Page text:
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 Post subject: Jib Halyard
PostPosted: Tue Oct 01, 2013 5:49 pm 
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Joined: Sun Jun 08, 2003 7:21 pm
Posts: 887
Location: Thunder Bay,On
What is best type of line to use for jib halyard on the Hobie 16?What is coming on new 16's?


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 Post subject: Re: Jib Halyard
PostPosted: Tue Oct 01, 2013 7:48 pm 
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Joined: Wed Feb 09, 2011 6:41 pm
Posts: 55
Location: Cape Coral FL
New boats come 21meters of 5mm Liros magic D-pro line. Can't get it in the US though, however I believe Samson Rope AmSteel Dyneema SK-75 is exactly the same stuff, when you compare the two on the Internet. It is also what is listed in the hobie catalog.


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 Post subject: Re: Jib Halyard
PostPosted: Wed Oct 02, 2013 4:39 am 
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Joined: Mon Jul 14, 2003 7:11 pm
Posts: 4593
Location: Detroit, MI
Any of the super-low stretch lines will work.

Single-braid Dyneema lines have a waxy feel to them, are very slippery and will creep under load until they are set.

Some like a double-braid (Dyneema core with with a harder cover), since it holds better on the cleats. However, the line is stiffer and doesn't coil up nicely.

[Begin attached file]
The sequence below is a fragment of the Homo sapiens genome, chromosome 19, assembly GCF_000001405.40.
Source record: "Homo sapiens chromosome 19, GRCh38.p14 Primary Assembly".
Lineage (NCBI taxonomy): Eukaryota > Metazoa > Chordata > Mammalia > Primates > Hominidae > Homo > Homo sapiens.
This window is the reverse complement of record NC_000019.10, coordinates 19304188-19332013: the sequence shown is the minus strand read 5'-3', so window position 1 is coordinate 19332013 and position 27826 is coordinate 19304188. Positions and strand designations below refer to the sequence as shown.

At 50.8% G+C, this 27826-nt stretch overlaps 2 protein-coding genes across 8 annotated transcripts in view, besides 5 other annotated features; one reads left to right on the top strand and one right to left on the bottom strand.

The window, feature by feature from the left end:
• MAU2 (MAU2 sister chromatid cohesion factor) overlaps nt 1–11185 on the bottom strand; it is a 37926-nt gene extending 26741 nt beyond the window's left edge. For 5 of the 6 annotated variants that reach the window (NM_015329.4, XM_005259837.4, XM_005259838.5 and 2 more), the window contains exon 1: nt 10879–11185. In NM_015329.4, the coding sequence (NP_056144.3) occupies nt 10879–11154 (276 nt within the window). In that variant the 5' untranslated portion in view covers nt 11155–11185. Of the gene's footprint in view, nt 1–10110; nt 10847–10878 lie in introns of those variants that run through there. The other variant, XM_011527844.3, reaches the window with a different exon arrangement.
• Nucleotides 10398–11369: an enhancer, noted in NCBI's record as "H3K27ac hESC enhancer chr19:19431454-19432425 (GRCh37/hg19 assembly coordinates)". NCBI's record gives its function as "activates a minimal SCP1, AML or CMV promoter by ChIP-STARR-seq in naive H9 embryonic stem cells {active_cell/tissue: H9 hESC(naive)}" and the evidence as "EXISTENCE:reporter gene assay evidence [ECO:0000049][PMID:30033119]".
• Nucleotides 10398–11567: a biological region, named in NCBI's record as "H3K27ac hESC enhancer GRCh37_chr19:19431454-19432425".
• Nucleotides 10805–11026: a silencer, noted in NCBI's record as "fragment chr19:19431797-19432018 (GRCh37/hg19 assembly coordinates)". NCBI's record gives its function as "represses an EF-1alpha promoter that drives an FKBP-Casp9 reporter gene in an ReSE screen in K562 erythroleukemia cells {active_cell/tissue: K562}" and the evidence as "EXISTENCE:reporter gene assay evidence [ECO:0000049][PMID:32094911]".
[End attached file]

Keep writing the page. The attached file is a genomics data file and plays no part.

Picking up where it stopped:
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 Post subject: Re: Jib Halyard
PostPosted: Wed Oct 02, 2013 8:35 am 
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Joined: Sun Jun 08, 2003 7:21 pm
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Location: Thunder Bay,On
Sounds good ,looking for recommendations?


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 Post subject: Re: Jib Halyard
PostPosted: Wed Oct 02, 2013 10:38 pm 
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Joined: Sun Jul 15, 2012 10:59 am
Posts: 42
NEW ENGLAND V-100, OR ENDURA BRAID.

5MM


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 Post subject: Re: Jib Halyard
PostPosted: Thu Oct 03, 2013 6:24 am 
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Joined: Sun Jun 08, 2003 7:21 pm
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Location: Thunder Bay,On
Thanks Gino :)


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 Post subject: Re: Jib Halyard
PostPosted: Thu Oct 03, 2013 9:31 am 
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Joined: Mon Jul 14, 2003 7:11 pm
Posts: 4593
Location: Detroit, MI
Rich McVeigh is the line maven. He ran through a bunch of stuff before he settled on VT-100 (I think). It's one of the stiffer lines, and NER recommends an 8:1 sheave/diameter, so theoretically, you need a 40 mm sheave on the halyard, which is pretty big.

Running over a smaller sheave won't initially compromise the strength, but you'd need to keep an eye on it and end-for-end it when it starts looking tired.

I've got what came on my boat (a 2007), which is similar to Samson Amsteel - it's a Dyneema single-braid. It works well enough. Heavy air is the only place you're going to notice a difference, and there, a bit of stretch make help you by de-powering the main. The trick is to make sure you're always powered up enough through the lulls.

Kind of like a DN iceboat's mast flexes obscenely to absorb and power through the gusts.


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